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Published April 09, 2015, 01:22 PM

USDA raises U.S. corn end stocks view; cuts wheat, soy

WASHINGTON - The U.S. government raised its outlook for domestic corn supplies by less than expected on Thursday, while its lowered projection for soybean ending stocks was in line with market forecasts.

By: Mark Weinraub, Reuters

WASHINGTON - The U.S. government raised its outlook for domestic corn supplies by less than expected on Thursday, while its lowered projection for soybean ending stocks was in line with market forecasts.

Corn stocks for the end of the 2014/15 marketing year were seen at 1.827 billion bushels, 50 million bushels more than the U.S. Agriculture Department projected in its March supply and demand report. The bump came from a cut to usage in the feed and residual category, as market watchers had expected.

Soybean futures dropped to session lows and the front-month contract hit its lowest since October 21 after the report was released. Corn futures briefly turned higher before retreating to negative territory, holding above pre-report levels.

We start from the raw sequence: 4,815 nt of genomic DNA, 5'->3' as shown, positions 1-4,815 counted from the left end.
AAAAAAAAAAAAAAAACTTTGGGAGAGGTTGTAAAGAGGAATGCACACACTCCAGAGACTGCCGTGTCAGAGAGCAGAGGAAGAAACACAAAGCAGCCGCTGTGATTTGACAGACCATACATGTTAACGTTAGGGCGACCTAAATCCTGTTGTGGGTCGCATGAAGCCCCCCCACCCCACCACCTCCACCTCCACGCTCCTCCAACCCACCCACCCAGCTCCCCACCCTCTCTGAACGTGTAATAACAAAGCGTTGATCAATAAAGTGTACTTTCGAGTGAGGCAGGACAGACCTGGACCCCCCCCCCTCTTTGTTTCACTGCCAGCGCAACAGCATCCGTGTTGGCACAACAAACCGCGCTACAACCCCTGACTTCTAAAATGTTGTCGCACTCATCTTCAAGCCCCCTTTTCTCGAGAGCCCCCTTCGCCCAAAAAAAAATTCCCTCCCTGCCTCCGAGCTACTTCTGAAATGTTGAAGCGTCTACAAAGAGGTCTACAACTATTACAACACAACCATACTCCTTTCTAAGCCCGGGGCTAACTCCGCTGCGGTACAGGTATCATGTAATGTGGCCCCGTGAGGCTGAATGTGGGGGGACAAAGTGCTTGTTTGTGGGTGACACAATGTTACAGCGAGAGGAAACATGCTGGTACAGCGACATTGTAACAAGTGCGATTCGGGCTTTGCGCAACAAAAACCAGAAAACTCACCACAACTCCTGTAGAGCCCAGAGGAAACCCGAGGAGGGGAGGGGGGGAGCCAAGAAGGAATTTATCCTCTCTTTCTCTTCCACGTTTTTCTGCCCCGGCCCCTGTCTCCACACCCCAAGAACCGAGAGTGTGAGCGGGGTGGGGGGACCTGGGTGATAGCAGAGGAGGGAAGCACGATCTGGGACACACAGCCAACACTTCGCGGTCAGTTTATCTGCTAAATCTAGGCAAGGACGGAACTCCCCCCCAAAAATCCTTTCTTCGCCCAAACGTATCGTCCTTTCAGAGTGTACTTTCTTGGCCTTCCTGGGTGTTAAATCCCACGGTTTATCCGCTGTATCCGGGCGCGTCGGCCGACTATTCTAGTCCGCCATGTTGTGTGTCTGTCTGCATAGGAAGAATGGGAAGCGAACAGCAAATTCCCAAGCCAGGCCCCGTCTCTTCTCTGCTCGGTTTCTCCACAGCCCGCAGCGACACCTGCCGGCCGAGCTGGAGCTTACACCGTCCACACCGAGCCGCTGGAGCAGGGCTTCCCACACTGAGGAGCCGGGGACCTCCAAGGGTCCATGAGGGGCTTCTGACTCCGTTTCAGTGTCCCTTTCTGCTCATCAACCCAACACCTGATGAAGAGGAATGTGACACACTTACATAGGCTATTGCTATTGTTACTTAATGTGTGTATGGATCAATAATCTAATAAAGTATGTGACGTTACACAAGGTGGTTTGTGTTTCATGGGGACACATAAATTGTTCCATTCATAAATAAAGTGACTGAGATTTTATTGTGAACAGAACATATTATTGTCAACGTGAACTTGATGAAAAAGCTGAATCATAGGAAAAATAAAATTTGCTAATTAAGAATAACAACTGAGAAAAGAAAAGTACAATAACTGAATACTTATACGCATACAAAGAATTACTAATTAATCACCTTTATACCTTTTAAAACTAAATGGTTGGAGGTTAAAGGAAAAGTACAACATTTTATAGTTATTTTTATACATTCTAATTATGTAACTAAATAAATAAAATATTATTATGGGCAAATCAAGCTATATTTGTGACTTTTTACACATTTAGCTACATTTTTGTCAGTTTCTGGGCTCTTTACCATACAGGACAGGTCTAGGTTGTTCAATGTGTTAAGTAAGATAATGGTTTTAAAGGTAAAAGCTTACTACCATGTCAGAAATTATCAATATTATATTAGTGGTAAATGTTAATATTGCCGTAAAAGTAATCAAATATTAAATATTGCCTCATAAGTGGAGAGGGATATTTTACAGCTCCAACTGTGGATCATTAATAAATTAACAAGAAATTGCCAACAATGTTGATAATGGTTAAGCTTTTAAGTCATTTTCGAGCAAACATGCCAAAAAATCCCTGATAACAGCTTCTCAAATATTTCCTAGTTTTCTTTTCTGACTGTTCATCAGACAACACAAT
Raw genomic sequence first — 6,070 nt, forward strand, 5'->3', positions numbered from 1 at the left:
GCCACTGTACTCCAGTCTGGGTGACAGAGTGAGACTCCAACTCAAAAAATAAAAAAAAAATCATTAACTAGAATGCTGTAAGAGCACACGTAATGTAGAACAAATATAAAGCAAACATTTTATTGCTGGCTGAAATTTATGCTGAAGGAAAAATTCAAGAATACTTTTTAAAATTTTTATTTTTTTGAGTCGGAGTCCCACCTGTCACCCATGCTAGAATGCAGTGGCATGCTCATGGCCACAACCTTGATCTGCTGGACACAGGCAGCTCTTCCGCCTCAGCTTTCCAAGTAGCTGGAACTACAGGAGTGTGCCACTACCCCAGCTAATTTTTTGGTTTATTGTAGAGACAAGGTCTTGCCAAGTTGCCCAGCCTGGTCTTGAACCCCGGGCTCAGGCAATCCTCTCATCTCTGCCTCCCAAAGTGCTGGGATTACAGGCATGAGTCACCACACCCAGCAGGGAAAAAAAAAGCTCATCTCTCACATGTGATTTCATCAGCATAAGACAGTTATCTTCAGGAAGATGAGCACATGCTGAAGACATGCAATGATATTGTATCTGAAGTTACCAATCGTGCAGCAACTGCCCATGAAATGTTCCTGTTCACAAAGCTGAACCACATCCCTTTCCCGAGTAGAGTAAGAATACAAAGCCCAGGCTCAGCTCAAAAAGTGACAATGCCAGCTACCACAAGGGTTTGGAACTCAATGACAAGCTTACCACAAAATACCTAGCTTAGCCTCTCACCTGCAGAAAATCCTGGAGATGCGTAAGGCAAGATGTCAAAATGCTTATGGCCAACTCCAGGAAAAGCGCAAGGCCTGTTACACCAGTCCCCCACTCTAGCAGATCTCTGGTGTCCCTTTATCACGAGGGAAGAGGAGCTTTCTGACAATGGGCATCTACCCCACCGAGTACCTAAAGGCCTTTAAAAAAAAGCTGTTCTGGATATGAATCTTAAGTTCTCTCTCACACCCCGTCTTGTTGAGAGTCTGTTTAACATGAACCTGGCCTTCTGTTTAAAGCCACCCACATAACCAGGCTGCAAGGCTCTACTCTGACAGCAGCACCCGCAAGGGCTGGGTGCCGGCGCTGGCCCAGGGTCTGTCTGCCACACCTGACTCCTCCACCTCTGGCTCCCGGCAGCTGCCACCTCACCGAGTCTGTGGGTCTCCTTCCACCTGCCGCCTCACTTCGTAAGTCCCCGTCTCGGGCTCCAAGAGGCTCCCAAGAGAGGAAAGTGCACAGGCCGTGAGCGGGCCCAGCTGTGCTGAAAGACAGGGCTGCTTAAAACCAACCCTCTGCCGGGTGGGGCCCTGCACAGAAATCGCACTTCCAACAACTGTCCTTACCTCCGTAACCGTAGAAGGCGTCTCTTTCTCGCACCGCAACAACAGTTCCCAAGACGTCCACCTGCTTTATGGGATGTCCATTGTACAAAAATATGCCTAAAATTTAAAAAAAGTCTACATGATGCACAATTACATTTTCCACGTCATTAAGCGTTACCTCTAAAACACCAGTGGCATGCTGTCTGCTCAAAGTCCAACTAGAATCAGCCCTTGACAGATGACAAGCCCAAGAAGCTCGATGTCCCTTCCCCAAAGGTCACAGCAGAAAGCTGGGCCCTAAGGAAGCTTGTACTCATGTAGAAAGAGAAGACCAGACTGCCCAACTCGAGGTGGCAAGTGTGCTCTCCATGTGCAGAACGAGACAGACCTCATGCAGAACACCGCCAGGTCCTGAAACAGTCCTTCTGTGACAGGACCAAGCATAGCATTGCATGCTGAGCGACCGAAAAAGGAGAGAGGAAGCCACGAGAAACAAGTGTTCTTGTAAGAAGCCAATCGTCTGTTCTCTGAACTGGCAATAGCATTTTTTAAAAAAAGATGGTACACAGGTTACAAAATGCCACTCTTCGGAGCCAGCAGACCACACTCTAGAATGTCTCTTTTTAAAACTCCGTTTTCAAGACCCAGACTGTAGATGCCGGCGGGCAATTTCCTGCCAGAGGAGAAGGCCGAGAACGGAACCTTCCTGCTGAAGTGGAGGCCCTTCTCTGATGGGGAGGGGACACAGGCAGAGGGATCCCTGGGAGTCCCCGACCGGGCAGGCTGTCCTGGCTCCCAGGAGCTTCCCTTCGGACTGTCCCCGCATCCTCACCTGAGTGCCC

The government had cut its corn ending stocks view in the five previous monthly crop reports.

A Reuters poll had estimated corn stocks, which USDA still projected at a nine-year high, of 1.854 billion bushels. Analysts had pegged their forecasts to a quarterly stocks report that showed supplies well above expectations as of March 1.

Soybean ending stocks were lowered to 370 million bushels, matching the average of forecasts in the Reuters poll, from the March projection of 385 million bushels. The cut came from increased usage for seed and residual.

"On the face of it, a 'nothing' report, we are no smarter now than we were an hour ago," said Charlie Sernatinger, global head of grain futures at ED&F Man Capital. This is all nuances; now we are right back to a weather market."

USDA pegged wheat ending stocks at 684 million bushels, down from 691 million bushels in the March report and below market expectations of 692 million bushels.

The government also raised its estimate of corn and soybean production in Argentina, to 24 million tonnes and 57 million tonnes, respectively. It left harvest forecasts in Brazil unchanged, topping analysts' estimates that had predicted a slight cut to both corn and soybean production in that country.

World ending stocks of soybeans were seen at 89.55 million tonnes, close to forecasts. USDA raised world corn ending stocks to 188.46 million tonnes, above market forecasts. It lowered world wheat ending stocks to 197.21 million tonnes.

USDA raised its outlook for U.S. sorghum exports by 50 million bushels to 350 million, as demand from China surged.

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